This type of bonding involves a sharing of electrons in pairs, each atom contributing one electron to form a shared pair, each pair of electrons having their spins antiparallel. This method of completing an octet (or any of the other possible values) gives rise to the covalent bond.

Hydrogen is usually unicovalent: occasionally it is unielectrovalent, e.g., in sodium hydride, hydrogen exists as the hydride anion, formed by accepting an electron from the sodium:

Na.   +   H.    →   Na+H:-

Carbon almost invariably forms covalent compounds. The electron configuration of carbon is (1s)2(2s)2(2p)2. Since the two 2s electrons are paired, it would appear that carbon is bivalent, only the two single 2p electrons being involved in compounds formation. As pointed out previously, carbon is almost always quadrivalent; thus the 2s and 2p electrons must be involved.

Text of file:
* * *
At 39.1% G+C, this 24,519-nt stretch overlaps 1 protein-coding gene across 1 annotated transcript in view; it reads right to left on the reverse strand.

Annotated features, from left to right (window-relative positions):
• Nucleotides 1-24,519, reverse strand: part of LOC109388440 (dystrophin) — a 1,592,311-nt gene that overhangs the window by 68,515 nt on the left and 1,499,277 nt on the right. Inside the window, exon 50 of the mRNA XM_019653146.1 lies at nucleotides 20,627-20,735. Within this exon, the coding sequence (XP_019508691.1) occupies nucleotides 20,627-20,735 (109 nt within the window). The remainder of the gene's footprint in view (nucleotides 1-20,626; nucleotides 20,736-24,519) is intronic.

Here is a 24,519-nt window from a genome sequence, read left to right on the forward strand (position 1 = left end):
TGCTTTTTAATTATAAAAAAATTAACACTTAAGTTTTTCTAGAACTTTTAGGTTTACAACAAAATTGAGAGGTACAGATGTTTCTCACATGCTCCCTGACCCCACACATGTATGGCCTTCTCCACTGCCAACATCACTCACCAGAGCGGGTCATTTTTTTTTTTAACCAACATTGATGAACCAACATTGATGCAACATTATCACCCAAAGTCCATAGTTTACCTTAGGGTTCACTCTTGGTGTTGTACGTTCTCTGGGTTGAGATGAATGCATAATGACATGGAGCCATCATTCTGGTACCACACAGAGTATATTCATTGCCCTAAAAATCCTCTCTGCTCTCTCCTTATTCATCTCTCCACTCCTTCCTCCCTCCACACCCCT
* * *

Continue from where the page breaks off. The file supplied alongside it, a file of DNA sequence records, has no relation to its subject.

In methane the four hydrogen atoms each contribute one electron and the carbon atom four electrons towards the formation of fur shared pairs:
Each hydrogen atom has its duplet (as in helium), and the carbon atom has an octet.

Each pair of shared electrons is equivalent to the ordinary ‘valency-bond’, and so electronic formulae are readily transformed into the usual structural formulae, each bond representing a shared pair, e.g.,
From these examples it can be seen that there is a very important difference between an electronic formula and its equivalent structural formula. In the former, all valency electrons as shown whether they are used to form covalent bonds or not; in the latter, only those electrons which are actually used to form covalent bonds are indicated. This is a limitation of the usual structural formula. A widely used scheme is to represent structures with ordinary valency bonds and to indicate lone pairs by pairs of dots.